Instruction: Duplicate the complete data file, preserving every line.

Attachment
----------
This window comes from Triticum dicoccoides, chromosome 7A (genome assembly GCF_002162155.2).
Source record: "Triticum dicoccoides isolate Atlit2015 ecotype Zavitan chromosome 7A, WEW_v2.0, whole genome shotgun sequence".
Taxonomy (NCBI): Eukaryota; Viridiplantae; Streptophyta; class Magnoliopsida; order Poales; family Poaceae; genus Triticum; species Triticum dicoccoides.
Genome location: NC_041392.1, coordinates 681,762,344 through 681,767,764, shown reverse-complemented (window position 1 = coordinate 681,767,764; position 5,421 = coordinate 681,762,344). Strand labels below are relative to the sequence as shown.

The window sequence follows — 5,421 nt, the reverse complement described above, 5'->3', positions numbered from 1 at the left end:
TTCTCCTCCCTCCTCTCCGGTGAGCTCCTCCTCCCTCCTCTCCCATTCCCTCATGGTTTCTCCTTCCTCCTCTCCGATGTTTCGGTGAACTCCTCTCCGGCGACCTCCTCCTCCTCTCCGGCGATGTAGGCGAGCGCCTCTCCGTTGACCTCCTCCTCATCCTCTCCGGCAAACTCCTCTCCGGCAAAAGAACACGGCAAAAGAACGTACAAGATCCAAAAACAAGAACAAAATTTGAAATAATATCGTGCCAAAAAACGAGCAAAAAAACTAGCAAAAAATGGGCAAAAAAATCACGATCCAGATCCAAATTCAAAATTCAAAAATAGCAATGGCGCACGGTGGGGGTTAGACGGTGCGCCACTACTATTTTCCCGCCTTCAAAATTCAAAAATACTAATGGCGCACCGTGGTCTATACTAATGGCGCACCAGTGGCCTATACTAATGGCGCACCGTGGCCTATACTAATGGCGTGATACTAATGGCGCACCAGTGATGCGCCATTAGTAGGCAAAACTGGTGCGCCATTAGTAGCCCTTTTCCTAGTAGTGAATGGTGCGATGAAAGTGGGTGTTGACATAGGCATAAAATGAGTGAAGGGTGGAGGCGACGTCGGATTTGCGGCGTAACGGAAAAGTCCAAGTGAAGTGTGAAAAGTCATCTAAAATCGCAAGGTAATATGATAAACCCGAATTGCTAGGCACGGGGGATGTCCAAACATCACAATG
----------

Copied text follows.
This window comes from Triticum dicoccoides, chromosome 7A (genome assembly GCF_002162155.2).
Source record: "Triticum dicoccoides isolate Atlit2015 ecotype Zavitan chromosome 7A, WEW_v2.0, whole genome shotgun sequence".
Taxonomy (NCBI): Eukaryota; Viridiplantae; Streptophyta; class Magnoliopsida; order Poales; family Poaceae; genus Triticum; species Triticum dicoccoides.
Genome location: NC_041392.1, coordinates 681,762,344 through 681,767,764, shown reverse-complemented (window position 1 = coordinate 681,767,764; position 5,421 = coordinate 681,762,344). Strand labels below are relative to the sequence as shown.

The window sequence follows — 5,421 nt, the reverse complement described above, 5'->3', positions numbered from 1 at the left end:
TTCTCCTCCCTCCTCTCCGGTGAGCTCCTCCTCCCTCCTCTCCCATTCCCTCATGGTTTCTCCTTCCTCCTCTCCGATGTTTCGGTGAACTCCTCTCCGGCGACCTCCTCCTCCTCTCCGGCGATGTAGGCGAGCGCCTCTCCGTTGACCTCCTCCTCATCCTCTCCGGCAAACTCCTCTCCGGCAAAAGAACACGGCAAAAGAACGTACAAGATCCAAAAACAAGAACAAAATTTGAAATAATATCGTGCCAAAAAACGAGCAAAAAAACTAGCAAAAAATGGGCAAAAAAATCACGATCCAGATCCAAATTCAAAATTCAAAAATAGCAATGGCGCACGGTGGGGGTTAGACGGTGCGCCACTACTATTTTCCCGCCTTCAAAATTCAAAAATACTAATGGCGCACCGTGGTCTATACTAATGGCGCACCAGTGGCCTATACTAATGGCGCACCGTGGCCTATACTAATGGCGTGATACTAATGGCGCACCAGTGATGCGCCATTAGTAGGCAAAACTGGTGCGCCATTAGTAGCCCTTTTCCTAGTAGTGAATGGTGCGATGAAAGTGGGTGTTGACATAGGCATAAAATGAGTGAAGGGTGGAGGCGACGTCGGATTTGCGGCGTAACGGAAAAGTCCAAGTGAAGTGTGAAAAGTCATCTAAAATCGCAAGGTAATATGATAAACCCGAATTGCTAGGCACGGGGGATGTCCAAACATCACAATG